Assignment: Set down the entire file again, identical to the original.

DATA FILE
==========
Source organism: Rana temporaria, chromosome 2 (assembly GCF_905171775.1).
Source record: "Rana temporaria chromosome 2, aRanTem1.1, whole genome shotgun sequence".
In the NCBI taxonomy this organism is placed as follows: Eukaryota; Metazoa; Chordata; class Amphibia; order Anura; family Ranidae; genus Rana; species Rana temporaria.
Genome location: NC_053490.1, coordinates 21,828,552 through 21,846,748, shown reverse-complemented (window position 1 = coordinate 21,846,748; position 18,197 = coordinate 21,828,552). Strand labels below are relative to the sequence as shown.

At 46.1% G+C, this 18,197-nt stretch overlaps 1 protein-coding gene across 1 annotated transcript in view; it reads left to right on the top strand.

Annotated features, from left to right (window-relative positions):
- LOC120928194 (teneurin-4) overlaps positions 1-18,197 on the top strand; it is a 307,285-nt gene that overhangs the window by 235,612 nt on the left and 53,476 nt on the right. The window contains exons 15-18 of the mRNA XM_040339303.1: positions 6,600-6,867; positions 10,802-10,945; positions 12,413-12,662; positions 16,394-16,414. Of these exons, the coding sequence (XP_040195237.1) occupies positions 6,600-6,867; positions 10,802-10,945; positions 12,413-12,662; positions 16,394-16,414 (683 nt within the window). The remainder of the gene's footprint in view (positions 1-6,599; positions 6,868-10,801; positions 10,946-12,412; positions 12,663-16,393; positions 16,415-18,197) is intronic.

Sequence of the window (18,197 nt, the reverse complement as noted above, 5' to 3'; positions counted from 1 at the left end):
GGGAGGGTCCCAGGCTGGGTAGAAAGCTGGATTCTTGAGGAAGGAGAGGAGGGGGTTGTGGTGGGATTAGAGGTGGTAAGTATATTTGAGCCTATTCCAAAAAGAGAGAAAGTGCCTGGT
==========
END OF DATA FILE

Source organism: Rana temporaria, chromosome 2 (assembly GCF_905171775.1).
Source record: "Rana temporaria chromosome 2, aRanTem1.1, whole genome shotgun sequence".
In the NCBI taxonomy this organism is placed as follows: Eukaryota; Metazoa; Chordata; class Amphibia; order Anura; family Ranidae; genus Rana; species Rana temporaria.
Genome location: NC_053490.1, coordinates 21,828,552 through 21,846,748, shown reverse-complemented (window position 1 = coordinate 21,846,748; position 18,197 = coordinate 21,828,552). Strand labels below are relative to the sequence as shown.

At 46.1% G+C, this 18,197-nt stretch overlaps 1 protein-coding gene across 1 annotated transcript in view; it reads left to right on the top strand.

Annotated features, from left to right (window-relative positions):
- LOC120928194 (teneurin-4) overlaps positions 1-18,197 on the top strand; it is a 307,285-nt gene that overhangs the window by 235,612 nt on the left and 53,476 nt on the right. The window contains exons 15-18 of the mRNA XM_040339303.1: positions 6,600-6,867; positions 10,802-10,945; positions 12,413-12,662; positions 16,394-16,414. Of these exons, the coding sequence (XP_040195237.1) occupies positions 6,600-6,867; positions 10,802-10,945; positions 12,413-12,662; positions 16,394-16,414 (683 nt within the window). The remainder of the gene's footprint in view (positions 1-6,599; positions 6,868-10,801; positions 10,946-12,412; positions 12,663-16,393; positions 16,415-18,197) is intronic.

Sequence of the window (18,197 nt, the reverse complement as noted above, 5' to 3'; positions counted from 1 at the left end):
GGGAGGGTCCCAGGCTGGGTAGAAAGCTGGATTCTTGAGGAAGGAGAGGAGGGGGTTGTGGTGGGATTAGAGGTGGTAAGTATATTTGAGCCTATTCCAAAAAGAGAGAAAGTGCCTGGT